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The Reserve Bank of India vide A.P (DIR) Series circular no. 12 dated 26 February 2021 allowed certain relaxations in investment by the Foreign Portfolio Investors in defaulted bonds. These relaxations have been issued under the provisions of Section 10 (4) and 11 (1) of the Foreign Exchange Management Act, 1999 and are without any prejudice to permissions, approvals, necessary under any other law. In this article, we shall look at the relaxations offered by the RBI in the investment by FPI in defaulted bonds and also understand the concept of Foreign Portfolio Investor.
The term FPI refers to a person who fulfills the eligibility criteria as provided by Rule 4 of the Foreign Portfolio Investor regulations and who has been duly registered under the provisions of Chapter II.
Further, Foreign Institutional Investor and Qualified Portfolio Investor holding a valid registration certificate for a period of three years for which fees charged have been paid are known as FPI.
In simple words, an FPI is a foreign investor who invests in Indian shares and securities for not more than 10% of the total securities. It also meets the criteria provided by the regulations.
It may also be noted that FPI allows investors to buy stocks or other financial assets from the Indian Securities market, but FPI doesn’t provide an investor with direct ownership of financial assets.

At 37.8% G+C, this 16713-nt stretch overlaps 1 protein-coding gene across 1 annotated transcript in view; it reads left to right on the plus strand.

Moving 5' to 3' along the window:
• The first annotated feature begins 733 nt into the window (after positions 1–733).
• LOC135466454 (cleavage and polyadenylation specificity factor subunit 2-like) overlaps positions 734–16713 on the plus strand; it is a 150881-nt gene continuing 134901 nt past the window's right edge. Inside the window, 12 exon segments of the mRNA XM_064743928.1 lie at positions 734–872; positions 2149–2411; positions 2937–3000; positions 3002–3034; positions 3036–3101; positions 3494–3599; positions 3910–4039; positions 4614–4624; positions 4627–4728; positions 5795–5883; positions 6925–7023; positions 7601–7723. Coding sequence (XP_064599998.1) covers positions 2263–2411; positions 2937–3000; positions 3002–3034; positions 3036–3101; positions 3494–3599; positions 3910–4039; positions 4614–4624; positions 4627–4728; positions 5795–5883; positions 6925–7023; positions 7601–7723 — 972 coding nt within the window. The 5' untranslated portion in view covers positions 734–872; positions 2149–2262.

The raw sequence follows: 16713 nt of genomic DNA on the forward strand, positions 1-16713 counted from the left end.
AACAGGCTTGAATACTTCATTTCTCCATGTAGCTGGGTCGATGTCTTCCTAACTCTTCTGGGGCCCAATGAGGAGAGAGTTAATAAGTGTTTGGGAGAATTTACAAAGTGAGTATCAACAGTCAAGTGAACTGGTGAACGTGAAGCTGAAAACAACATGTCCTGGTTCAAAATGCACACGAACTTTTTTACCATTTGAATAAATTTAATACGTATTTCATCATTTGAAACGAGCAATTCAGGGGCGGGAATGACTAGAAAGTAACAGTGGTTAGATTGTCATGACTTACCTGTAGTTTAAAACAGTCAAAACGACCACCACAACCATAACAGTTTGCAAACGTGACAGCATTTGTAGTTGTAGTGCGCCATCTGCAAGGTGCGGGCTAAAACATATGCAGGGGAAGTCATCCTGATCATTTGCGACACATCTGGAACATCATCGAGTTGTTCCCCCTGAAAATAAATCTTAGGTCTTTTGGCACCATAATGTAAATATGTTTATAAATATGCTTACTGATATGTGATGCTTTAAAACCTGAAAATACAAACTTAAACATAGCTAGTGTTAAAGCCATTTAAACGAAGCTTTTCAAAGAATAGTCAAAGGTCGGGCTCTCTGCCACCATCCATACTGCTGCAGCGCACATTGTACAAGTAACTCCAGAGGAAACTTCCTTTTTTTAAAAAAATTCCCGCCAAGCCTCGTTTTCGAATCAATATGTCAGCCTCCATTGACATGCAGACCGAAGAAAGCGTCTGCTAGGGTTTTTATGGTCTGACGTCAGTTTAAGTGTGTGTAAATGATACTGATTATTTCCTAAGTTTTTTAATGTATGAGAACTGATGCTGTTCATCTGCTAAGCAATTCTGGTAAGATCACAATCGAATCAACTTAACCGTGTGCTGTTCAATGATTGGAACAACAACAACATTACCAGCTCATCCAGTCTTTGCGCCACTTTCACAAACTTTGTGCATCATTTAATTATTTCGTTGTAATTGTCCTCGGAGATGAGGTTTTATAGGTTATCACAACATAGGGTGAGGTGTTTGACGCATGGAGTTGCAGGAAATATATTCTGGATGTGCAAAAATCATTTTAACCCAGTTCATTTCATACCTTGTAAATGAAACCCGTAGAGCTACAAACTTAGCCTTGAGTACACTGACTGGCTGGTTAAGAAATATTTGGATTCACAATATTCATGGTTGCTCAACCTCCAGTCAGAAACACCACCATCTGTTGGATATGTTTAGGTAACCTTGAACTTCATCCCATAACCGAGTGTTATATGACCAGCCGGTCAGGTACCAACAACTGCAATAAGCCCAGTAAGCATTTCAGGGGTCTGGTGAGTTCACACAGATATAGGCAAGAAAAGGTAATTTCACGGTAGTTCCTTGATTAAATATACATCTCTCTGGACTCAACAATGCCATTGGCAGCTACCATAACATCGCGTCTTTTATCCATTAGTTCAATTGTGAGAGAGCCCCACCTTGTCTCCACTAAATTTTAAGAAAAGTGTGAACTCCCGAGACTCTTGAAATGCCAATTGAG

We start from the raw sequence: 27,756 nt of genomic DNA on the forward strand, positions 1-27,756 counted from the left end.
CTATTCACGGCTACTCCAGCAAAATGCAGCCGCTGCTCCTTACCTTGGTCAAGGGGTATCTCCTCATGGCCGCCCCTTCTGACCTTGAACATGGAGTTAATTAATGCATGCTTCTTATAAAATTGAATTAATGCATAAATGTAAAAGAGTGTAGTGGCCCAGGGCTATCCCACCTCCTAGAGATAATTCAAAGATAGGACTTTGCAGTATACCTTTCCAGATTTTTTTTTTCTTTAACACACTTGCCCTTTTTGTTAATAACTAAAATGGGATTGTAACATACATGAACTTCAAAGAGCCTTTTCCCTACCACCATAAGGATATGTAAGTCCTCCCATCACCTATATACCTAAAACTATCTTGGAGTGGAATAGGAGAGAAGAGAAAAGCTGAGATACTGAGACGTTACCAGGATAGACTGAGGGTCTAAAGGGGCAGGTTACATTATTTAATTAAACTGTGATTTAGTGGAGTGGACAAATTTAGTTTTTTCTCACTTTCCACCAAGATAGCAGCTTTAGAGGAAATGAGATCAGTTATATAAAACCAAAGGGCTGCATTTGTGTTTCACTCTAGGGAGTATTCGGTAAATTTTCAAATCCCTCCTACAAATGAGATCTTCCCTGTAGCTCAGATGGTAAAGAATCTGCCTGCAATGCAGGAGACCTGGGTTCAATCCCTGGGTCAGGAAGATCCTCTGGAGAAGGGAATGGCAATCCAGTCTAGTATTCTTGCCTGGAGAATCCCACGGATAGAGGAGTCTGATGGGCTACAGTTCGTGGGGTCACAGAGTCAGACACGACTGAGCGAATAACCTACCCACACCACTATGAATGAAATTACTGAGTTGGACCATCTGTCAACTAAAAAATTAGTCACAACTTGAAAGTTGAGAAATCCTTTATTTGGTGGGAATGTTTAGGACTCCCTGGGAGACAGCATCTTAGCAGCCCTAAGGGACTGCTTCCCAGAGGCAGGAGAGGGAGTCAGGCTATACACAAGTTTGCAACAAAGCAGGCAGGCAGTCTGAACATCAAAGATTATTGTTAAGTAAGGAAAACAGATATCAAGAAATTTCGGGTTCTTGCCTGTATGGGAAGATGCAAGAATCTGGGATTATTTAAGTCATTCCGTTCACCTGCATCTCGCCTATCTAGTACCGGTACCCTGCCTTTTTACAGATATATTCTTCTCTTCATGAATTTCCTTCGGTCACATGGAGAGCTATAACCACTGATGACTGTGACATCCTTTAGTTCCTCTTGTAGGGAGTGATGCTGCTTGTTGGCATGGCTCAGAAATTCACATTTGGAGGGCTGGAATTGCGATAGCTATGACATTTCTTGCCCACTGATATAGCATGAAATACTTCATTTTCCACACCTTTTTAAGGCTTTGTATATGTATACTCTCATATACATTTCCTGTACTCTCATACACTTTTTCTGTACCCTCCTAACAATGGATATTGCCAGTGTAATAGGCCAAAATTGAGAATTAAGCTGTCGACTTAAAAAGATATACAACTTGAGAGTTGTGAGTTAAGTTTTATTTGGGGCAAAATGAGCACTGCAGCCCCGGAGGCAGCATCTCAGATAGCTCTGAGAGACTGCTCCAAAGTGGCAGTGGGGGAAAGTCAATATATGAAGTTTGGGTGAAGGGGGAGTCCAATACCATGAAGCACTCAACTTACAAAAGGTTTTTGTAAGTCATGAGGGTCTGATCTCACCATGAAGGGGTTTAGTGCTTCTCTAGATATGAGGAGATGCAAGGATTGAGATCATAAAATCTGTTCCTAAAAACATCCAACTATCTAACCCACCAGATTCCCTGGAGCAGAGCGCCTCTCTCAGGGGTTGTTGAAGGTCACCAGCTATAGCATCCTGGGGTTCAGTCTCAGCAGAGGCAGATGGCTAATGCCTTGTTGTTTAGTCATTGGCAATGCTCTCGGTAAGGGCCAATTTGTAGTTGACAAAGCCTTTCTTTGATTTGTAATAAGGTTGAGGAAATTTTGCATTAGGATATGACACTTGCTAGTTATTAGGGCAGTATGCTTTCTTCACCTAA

Further, it should be taken into perspective that FPI is bifurcated into three categories based on the risk profile that are:
This was done in order to further increase and boost FPIs in the corporate bond segment. The RBI decided to exempt FPI investment in the defaulted corporate bonds from the short-term limit and the minimum residual maturity condition under the Medium Term Framework.
The various regulations and notifications considered for relaxing the investment norms for FPIs are as follows:
In a nutshell, Foreign Portfolio Investors are eligible to invest in the debt instruments and security receipts issued by the Asset Management Companies and also they are eligible to invest in the debt instruments provided by an entity under the CIRP, i.e., Corporate Insolvency Resolution Process, based on the resolution plan approved by the National Company Law Tribunal under the provisions of the Insolvency and bankruptcy Code of 2016. Further, these investments are exempted from short term as well as minimum residual maturity condition under the Medium Term Framework.
Read our article:Analysis on Types of Foreign Investment in India: FPI, FDI and FI